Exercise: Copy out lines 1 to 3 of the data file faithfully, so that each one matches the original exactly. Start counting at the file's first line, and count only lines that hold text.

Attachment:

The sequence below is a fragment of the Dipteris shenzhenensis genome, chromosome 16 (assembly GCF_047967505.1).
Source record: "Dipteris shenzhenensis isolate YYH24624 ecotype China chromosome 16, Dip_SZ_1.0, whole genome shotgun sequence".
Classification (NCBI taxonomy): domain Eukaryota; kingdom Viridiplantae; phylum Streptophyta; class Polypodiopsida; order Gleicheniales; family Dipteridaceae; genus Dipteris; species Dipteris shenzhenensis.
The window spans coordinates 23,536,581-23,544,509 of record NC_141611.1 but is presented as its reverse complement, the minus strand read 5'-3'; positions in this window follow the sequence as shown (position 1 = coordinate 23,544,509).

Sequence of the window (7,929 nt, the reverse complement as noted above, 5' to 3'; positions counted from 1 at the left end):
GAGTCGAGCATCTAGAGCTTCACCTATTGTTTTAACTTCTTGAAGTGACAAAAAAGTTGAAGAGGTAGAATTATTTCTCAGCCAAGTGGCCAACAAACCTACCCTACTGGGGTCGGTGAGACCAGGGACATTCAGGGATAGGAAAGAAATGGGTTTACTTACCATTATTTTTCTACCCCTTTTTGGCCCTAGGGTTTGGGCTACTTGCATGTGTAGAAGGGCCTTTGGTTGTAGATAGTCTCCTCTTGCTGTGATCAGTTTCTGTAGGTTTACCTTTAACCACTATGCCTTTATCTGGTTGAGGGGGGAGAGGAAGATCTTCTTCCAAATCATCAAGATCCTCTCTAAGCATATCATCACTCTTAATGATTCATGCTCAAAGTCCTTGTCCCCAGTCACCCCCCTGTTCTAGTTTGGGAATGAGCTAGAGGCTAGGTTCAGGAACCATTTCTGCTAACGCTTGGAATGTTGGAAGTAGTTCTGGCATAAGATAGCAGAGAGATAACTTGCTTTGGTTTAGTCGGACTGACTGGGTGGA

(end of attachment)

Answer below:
The sequence below is a fragment of the Dipteris shenzhenensis genome, chromosome 16 (assembly GCF_047967505.1).
Source record: "Dipteris shenzhenensis isolate YYH24624 ecotype China chromosome 16, Dip_SZ_1.0, whole genome shotgun sequence".
Classification (NCBI taxonomy): domain Eukaryota; kingdom Viridiplantae; phylum Streptophyta; class Polypodiopsida; order Gleicheniales; family Dipteridaceae; genus Dipteris; species Dipteris shenzhenensis.